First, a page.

The Chicago Cubs' Game 1 starter in the National League Championship Series will be left-hander Jon Lester. Their closer, potentially to be deployed in roles beyond that of a typical ninth-inning specialist, will be left-hander Aroldis Chapman. But, in between, the Dodgers will see few pitchers of the type that so often stymied them this season.
The club has reached Major League Baseball's semifinals despite a significant flaw, one that surfaced again in the five-game National League division series against Washington. The Dodgers faced Nationals left-handers in 60 plate appearances and notched just three extra-base hits, all against Game 3 starter Gio Gonzalez, and a .157 batting average in all. They got on base at a .283 clip and slugged .254, for a .537 on-base-plus-slugging-percentage.
Those statistics are even worse than the league-worst numbers logged by the Dodgers during the regular season, when they hit .213 with a .622 OPS against left-handers. And so Manager Dave Roberts will continue to stack his lineup with as much right-handed hitting as he can.
But this is a matter of personnel, not orientation.
"With all the left-handed hitters in their lineup, they provide the ability to move it back and forth, which is expected," Cubs Manager Joe Maddon said Friday. "That's very good. It's been planned out that way."
The only other Cubs left-handers likely looming in this series would be Travis Wood, who's known more for his hitting than his pitching, and Mike Montgomery, who arrived in July from Seattle. At the time Montgomery was acquired, Cubs President Theo Epstein compared him to Jeremy Affeldt, another tall left-handed starter converted into a reliever who helped San Francisco to three World Series titles.
The next week, Chicago traded for sidearming Angels right-hander Joe Smith, who this season performed equally against right-handed and left-handed hitters. Smith did not make the Cubs' first-round roster, but they will reconfigure, and he could factor into their new plans. So could rookie left-hander Rob Zastryzny, who threw 16 effective innings in the final two months of the season.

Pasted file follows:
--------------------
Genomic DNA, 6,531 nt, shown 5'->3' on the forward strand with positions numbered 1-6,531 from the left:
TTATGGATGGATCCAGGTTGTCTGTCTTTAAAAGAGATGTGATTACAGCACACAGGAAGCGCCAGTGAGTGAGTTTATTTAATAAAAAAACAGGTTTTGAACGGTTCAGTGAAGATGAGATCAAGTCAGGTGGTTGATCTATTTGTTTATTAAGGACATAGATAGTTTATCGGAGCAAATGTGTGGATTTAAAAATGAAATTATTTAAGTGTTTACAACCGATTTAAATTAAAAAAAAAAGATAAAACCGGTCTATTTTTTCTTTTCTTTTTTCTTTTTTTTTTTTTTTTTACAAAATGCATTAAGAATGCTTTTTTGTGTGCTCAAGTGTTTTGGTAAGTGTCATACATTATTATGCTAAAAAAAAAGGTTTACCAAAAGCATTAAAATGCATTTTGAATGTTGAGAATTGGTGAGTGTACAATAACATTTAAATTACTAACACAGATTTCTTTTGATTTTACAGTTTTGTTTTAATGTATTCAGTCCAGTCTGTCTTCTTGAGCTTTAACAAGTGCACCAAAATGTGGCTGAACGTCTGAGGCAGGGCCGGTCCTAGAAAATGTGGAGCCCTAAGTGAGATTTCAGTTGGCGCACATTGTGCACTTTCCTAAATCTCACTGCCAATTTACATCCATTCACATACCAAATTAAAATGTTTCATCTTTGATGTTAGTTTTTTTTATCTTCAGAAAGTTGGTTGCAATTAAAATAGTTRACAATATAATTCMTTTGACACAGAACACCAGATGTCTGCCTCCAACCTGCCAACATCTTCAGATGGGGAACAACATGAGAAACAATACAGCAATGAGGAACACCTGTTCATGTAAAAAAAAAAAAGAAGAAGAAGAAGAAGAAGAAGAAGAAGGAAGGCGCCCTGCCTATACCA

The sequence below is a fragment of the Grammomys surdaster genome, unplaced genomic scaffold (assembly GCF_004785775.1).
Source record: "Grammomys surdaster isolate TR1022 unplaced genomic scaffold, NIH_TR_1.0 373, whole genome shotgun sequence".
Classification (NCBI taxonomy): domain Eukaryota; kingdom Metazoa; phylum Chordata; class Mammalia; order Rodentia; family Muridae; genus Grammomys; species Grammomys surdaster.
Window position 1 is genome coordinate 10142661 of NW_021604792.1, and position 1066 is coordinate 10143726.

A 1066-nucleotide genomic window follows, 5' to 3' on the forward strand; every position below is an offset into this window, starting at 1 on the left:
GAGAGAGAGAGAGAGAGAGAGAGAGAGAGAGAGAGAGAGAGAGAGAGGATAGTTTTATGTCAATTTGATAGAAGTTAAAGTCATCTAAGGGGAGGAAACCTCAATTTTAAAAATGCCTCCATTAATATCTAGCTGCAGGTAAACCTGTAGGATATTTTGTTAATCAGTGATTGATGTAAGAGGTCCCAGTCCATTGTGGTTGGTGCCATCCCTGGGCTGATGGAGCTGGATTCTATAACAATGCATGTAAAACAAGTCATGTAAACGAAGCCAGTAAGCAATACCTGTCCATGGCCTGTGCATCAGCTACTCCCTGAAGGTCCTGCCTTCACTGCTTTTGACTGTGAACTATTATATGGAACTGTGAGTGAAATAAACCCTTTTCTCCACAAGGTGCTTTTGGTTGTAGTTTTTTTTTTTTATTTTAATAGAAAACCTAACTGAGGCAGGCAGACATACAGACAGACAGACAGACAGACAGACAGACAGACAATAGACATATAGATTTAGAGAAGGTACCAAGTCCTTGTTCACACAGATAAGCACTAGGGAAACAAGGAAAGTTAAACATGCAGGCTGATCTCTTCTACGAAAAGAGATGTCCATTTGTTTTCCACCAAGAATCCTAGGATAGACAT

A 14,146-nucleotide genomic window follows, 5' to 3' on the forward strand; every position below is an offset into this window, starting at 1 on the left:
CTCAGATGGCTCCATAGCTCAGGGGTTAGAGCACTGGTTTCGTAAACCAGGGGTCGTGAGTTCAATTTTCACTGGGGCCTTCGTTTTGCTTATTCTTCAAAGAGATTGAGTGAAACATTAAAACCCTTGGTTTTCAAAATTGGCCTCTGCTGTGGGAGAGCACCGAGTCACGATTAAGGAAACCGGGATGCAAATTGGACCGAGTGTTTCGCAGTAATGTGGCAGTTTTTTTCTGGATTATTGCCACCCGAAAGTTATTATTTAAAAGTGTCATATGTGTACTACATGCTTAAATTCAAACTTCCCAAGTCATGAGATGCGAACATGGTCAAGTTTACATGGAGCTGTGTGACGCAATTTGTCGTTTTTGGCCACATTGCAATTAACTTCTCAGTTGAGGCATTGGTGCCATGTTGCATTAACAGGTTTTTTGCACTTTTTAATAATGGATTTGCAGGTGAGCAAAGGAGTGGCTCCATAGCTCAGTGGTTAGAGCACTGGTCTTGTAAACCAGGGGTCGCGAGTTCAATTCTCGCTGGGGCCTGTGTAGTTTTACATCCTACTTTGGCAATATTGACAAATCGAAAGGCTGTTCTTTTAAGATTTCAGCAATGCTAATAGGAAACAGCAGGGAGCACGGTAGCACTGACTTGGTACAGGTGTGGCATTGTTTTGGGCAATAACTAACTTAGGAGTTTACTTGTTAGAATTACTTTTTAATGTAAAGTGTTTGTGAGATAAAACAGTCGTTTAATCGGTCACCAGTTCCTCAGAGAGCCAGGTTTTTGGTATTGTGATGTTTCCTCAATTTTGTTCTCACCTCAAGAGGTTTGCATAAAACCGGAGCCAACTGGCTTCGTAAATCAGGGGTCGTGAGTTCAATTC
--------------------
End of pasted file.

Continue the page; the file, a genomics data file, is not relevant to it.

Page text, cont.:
While Santa Clarita native Montgomery has carried fairly even splits throughout his career, Wood could be Maddon's lefty-on-lefty weapon of choice. Over parts of seven major league seasons, left-handers have a .593 OPS against him, 156 points worse than right-handers. This season, his first as a full-time reliever, he permitted a .447 OPS to left-handers and an .865 OPS to right-handers. He might well appear in every NLCS game, as Washington left-hander Sammy Solis did in the NLDS.
One-time lefty masher Justin Turner performed far worse against left-handers this season, a fact Nationals Manager Dusty Baker either did not know or ignored Thursday during the decisive seventh inning of Game 5 at Nationals Park, when he removed Solis for a right-hander. Maddon, who has earned a reputation of a top tactician, is unlikely to make a similar mistake.
During a news conference Friday at Wrigley Field, Lester noted the importance of Adrian Gonzalez, his former Boston teammate, in the Dodgers' lineup. The top of the order may represent an area for the Cubs to exploit, with the Dodgers' preferred first four hitters — Chase Utley, Corey Seager, Turner and Gonzalez — all inferior against left-handers.
While the Dodgers have said they would remove a reserve position player from their roster in favor of a reliever because of the back-to-back-to-back Games 2-4 in this series, they are also considering adding utilityman Enrique Hernandez.
Hernandez did not travel with the team to Washington but is in Chicago. He owns an .841 career OPS in 265 plate appearances against left-handers. Although that number did not hold up this season, his emergence on the roster would indicate the Dodgers' intention to try another option that might help them fare better in an area where they have struggled.